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Just a fair warning: this recipe fills an 8 quart stock pot and it has a lot of spices in it. A LOT. It’s taken me a while to get the spices right, but most times I taste and add and taste and add. I usually end up adding more turmeric, salt and pepper towards the end than the recipe actually calls for. It’s hard for me to really put into words how good these flavors together make me feel- they just work. It’s spicy without being too hot, packed with vitamins and healthy fats and protein and fibers- it’s a complete meal in a bowl. We usually serve this with a handful of chips on top or a side of crusty bread. You can leave these out if you want it to be gluten free or Whole30 applicable.

Also: I hesitate to call this “vegetable soup” because in my mind, vegetable soup comes from a Campbell’s can and it’s watery and brown with limp vegetables and bits of wired somethings. This soup is that opposite of that. It’s soup that just happens to have vegetables in it, but its also delicious.

chicken and cabbage soup

Olive oil or coconut oil, enough to cover the bottom of your pot.
2-3 yellow onions, chopped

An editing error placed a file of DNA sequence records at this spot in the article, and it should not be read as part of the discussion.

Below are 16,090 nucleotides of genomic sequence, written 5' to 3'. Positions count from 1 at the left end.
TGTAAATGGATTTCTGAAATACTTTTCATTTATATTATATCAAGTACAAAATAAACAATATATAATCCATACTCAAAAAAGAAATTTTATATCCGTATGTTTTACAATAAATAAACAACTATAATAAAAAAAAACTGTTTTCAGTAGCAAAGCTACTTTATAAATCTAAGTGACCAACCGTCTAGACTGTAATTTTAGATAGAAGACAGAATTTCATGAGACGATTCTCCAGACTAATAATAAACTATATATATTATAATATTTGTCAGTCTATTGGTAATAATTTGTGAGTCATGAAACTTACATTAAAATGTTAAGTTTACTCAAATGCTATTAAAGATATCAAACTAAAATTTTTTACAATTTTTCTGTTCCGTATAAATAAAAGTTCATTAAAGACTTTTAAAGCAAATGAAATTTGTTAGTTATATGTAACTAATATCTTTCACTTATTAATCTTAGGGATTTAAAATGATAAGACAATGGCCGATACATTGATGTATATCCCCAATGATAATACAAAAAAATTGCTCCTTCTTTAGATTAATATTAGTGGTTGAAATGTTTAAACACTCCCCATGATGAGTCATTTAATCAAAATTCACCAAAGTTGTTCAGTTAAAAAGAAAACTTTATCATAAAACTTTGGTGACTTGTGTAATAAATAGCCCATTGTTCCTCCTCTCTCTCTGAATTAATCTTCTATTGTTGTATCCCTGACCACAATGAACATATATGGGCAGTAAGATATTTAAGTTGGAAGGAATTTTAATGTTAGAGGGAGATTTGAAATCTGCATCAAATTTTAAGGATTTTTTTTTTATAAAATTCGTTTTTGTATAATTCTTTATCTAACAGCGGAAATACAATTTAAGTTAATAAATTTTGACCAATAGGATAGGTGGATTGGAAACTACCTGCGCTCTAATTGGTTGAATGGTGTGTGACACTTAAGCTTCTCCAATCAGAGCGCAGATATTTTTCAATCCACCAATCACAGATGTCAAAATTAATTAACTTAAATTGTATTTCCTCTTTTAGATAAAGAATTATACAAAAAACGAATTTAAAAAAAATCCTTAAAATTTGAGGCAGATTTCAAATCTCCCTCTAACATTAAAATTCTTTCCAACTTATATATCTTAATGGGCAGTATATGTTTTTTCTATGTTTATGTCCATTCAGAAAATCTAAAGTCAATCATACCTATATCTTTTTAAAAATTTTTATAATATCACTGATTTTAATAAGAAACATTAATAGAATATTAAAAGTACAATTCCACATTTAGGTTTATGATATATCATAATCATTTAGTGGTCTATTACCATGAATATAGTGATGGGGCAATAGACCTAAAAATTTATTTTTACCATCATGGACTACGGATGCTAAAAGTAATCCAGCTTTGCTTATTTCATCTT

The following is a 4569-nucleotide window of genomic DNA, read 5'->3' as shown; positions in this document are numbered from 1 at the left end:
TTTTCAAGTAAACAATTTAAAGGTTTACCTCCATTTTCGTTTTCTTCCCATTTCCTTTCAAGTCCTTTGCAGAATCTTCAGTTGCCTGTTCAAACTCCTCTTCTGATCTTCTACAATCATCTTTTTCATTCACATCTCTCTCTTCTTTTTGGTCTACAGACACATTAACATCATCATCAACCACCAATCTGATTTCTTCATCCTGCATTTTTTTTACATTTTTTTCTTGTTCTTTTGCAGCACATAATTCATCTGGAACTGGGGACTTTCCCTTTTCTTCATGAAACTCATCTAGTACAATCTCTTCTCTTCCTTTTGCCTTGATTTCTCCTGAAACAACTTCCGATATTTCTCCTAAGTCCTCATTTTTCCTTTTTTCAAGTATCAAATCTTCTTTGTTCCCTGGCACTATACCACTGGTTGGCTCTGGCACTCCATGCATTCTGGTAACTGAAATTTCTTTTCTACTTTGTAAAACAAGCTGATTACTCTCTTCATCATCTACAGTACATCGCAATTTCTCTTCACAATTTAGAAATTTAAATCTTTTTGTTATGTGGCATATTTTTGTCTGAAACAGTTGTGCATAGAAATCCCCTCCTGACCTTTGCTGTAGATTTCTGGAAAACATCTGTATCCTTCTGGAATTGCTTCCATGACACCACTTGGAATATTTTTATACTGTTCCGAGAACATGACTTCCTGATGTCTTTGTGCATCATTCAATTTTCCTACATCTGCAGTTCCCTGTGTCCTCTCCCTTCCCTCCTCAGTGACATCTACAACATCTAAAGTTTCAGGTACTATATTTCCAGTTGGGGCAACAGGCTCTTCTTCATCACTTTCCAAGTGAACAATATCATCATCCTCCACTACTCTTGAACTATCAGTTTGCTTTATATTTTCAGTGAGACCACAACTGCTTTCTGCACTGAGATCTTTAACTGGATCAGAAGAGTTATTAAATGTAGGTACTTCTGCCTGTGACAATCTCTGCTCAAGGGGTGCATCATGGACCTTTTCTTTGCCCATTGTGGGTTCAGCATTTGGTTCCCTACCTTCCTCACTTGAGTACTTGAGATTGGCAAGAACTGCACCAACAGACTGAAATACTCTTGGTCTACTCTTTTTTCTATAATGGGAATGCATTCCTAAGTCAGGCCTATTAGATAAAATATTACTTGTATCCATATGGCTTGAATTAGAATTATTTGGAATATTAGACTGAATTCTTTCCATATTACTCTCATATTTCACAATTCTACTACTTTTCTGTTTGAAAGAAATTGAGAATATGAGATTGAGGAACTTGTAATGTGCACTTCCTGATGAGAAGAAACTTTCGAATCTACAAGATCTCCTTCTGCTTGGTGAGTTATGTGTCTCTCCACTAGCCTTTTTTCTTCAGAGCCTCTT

5-6 carrots, chopped small
5-6 celery stalks, chopped small
1 small red or green head of cabbage, roughly chopped
4 cloves of garlic, minced

6-8 cups of chicken stock or broth, (more or less, your preference)
1 (15oz) can of pumpkin or butternut squash
1 (6oz) can of tomato paste
2 tablespoons turmeric
1 tablespoon curry powder
1 tablespoon smoked paprika
1 tablespoon cumin
1 teaspoon coriander
1 teaspoon cinnamon
¼- ½ teaspoon cayenne pepper
Splash of balsamic and red wine vinegar
Salt and pepper to taste
Grilled chicken, shredded
Crusty bread or tortilla chips, optional

 Add enough  oil to a large stock pot to cover the bottom, turn heat to medium. Cook the onions till desired doneness, at least until translucent, (I like them to be a little caramelized) then add the remaining vegetables as you chop them: carrots, celery, cabbage, garlic, and let them cook for another five minutes all together. Add the remaining ingredients and let the soup simmer for at least 30 minutes. I usually add grilled chicken to the soup pot, or you can add it to individual bowls when serving. I also recently made this with ground turkey instead of chicken and it was great. Or you could do both.  I finish this with crusty bread or a handful of tortilla chips!